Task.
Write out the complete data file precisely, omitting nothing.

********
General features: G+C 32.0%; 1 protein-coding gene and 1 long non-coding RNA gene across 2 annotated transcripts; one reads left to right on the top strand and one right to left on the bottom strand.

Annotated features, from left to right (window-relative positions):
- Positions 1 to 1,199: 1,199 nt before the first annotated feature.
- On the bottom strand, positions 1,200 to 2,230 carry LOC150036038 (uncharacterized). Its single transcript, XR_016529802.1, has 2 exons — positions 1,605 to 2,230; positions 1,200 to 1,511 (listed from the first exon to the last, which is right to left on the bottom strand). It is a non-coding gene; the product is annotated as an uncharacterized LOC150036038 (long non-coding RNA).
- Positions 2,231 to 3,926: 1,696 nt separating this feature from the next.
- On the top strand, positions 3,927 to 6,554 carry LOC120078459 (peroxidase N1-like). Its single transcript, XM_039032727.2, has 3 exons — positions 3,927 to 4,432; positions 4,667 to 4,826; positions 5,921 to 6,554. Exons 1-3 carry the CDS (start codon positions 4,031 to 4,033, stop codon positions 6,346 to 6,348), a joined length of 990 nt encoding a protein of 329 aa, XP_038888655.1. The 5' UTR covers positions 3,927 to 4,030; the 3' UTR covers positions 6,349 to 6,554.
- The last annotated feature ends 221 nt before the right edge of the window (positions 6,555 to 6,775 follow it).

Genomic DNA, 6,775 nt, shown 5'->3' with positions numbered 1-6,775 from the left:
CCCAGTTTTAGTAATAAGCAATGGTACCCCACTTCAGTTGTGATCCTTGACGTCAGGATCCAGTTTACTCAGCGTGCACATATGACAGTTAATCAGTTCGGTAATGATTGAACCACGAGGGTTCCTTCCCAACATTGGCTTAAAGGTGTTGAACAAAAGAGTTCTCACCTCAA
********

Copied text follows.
General features: G+C 32.0%; 1 protein-coding gene and 1 long non-coding RNA gene across 2 annotated transcripts; one reads left to right on the top strand and one right to left on the bottom strand.

Annotated features, from left to right (window-relative positions):
- Positions 1 to 1,199: 1,199 nt before the first annotated feature.
- On the bottom strand, positions 1,200 to 2,230 carry LOC150036038 (uncharacterized). Its single transcript, XR_016529802.1, has 2 exons — positions 1,605 to 2,230; positions 1,200 to 1,511 (listed from the first exon to the last, which is right to left on the bottom strand). It is a non-coding gene; the product is annotated as an uncharacterized LOC150036038 (long non-coding RNA).
- Positions 2,231 to 3,926: 1,696 nt separating this feature from the next.
- On the top strand, positions 3,927 to 6,554 carry LOC120078459 (peroxidase N1-like). Its single transcript, XM_039032727.2, has 3 exons — positions 3,927 to 4,432; positions 4,667 to 4,826; positions 5,921 to 6,554. Exons 1-3 carry the CDS (start codon positions 4,031 to 4,033, stop codon positions 6,346 to 6,348), a joined length of 990 nt encoding a protein of 329 aa, XP_038888655.1. The 5' UTR covers positions 3,927 to 4,030; the 3' UTR covers positions 6,349 to 6,554.
- The last annotated feature ends 221 nt before the right edge of the window (positions 6,555 to 6,775 follow it).

Genomic DNA, 6,775 nt, shown 5'->3' with positions numbered 1-6,775 from the left:
CCCAGTTTTAGTAATAAGCAATGGTACCCCACTTCAGTTGTGATCCTTGACGTCAGGATCCAGTTTACTCAGCGTGCACATATGACAGTTAATCAGTTCGGTAATGATTGAACCACGAGGGTTCCTTCCCAACATTGGCTTAAAGGTGTTGAACAAAAGAGTTCTCACCTCAA